The typical standard zoom bundled with a lot of APS-C camera offers 18mm as its widest setting, roughly equivalent to the view given by a full-frame 28mm lens. Super-wide lenses offer settings of 10mm, equivalent to, or with an effective focal length (EFL) of, 15mm. These lenses can't be used with full-frame cameras (as they would produce dark corners), so in some ways APS-C users actually get a wider choice of optics.
It's worth considering this compatibility though if you're thinking of investing in a full-frame body down the line, as you might have to trade in some or all of your selection of lenses if you've bought dedicated APS-C glass.
Portrait photographers love full-frame cameras, as the larger the sensor a digital camera uses, the shallower depth of field (DoF) you get. This means you can throw backgrounds and foregrounds more out of focus, for artistic effect and to draw strong attention to the subject.
The reason for this is that the amount of depth of field depends on three different factors: the aperture, the subject distance, and the focal length.
In practice, this means wide apertures on full-frame cameras provide noticeably more defocused backgrounds than on APS-C cameras. It's not by much – about a stop – but it does make a difference. If you're shooting a portrait for instance, using the same angle of view, a full-frame camera at f/4 produces a seemingly similar amount of depth of field and background blur to an APS-C camera at f/2.8.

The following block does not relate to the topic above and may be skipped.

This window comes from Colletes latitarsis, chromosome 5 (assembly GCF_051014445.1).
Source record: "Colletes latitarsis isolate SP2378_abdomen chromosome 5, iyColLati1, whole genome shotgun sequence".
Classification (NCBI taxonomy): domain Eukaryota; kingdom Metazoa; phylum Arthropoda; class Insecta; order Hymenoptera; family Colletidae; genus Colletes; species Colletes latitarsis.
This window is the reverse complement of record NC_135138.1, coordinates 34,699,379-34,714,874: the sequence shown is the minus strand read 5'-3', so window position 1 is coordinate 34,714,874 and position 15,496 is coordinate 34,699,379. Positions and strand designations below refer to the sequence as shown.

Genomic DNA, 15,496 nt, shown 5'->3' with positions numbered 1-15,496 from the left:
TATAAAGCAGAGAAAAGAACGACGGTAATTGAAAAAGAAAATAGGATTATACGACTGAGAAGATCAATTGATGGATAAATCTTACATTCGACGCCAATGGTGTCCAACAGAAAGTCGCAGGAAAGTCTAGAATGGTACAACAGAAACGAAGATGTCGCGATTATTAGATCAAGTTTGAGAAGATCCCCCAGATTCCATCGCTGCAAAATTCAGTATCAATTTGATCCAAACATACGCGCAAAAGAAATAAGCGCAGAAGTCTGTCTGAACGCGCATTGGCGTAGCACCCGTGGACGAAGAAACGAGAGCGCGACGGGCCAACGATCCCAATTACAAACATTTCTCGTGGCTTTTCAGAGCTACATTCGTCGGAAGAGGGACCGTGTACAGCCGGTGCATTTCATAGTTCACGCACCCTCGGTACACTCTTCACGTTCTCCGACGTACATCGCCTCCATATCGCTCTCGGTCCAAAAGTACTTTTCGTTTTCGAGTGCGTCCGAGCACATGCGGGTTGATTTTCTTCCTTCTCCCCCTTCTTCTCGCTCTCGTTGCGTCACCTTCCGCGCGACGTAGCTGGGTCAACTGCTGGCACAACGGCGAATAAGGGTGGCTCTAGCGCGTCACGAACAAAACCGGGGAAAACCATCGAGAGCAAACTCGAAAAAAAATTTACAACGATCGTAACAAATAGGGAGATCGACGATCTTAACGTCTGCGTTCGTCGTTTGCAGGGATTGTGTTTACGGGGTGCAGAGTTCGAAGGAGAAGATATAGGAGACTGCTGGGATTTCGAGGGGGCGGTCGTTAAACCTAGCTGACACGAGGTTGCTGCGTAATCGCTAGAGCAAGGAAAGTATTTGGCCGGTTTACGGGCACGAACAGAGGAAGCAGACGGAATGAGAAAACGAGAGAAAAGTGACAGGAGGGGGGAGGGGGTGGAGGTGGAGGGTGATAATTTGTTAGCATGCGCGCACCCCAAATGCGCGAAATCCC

APS-C cameras are better, however, if you want to maximize depth of field, which has advantages in studio and landscape photography. For example, when using the same angle of view, on an APS-C camera you'll be able to get away with using, say, f/11, whereas on a full-frame camera you may have to use f/16 to ensure your scene is sharp from foreground to background.
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Phil Hall is an experienced writer and editor having worked on some of the largest photography magazines in the UK, and now edit the photography channel of TechRadar, the UK's biggest tech website and one of the largest in the world. He has also worked on numerous commercial projects, including working with manufacturers like Nikon and Fujifilm on bespoke printed and online camera guides, as well as writing technique blogs and copy for the John Lewis Technology guide.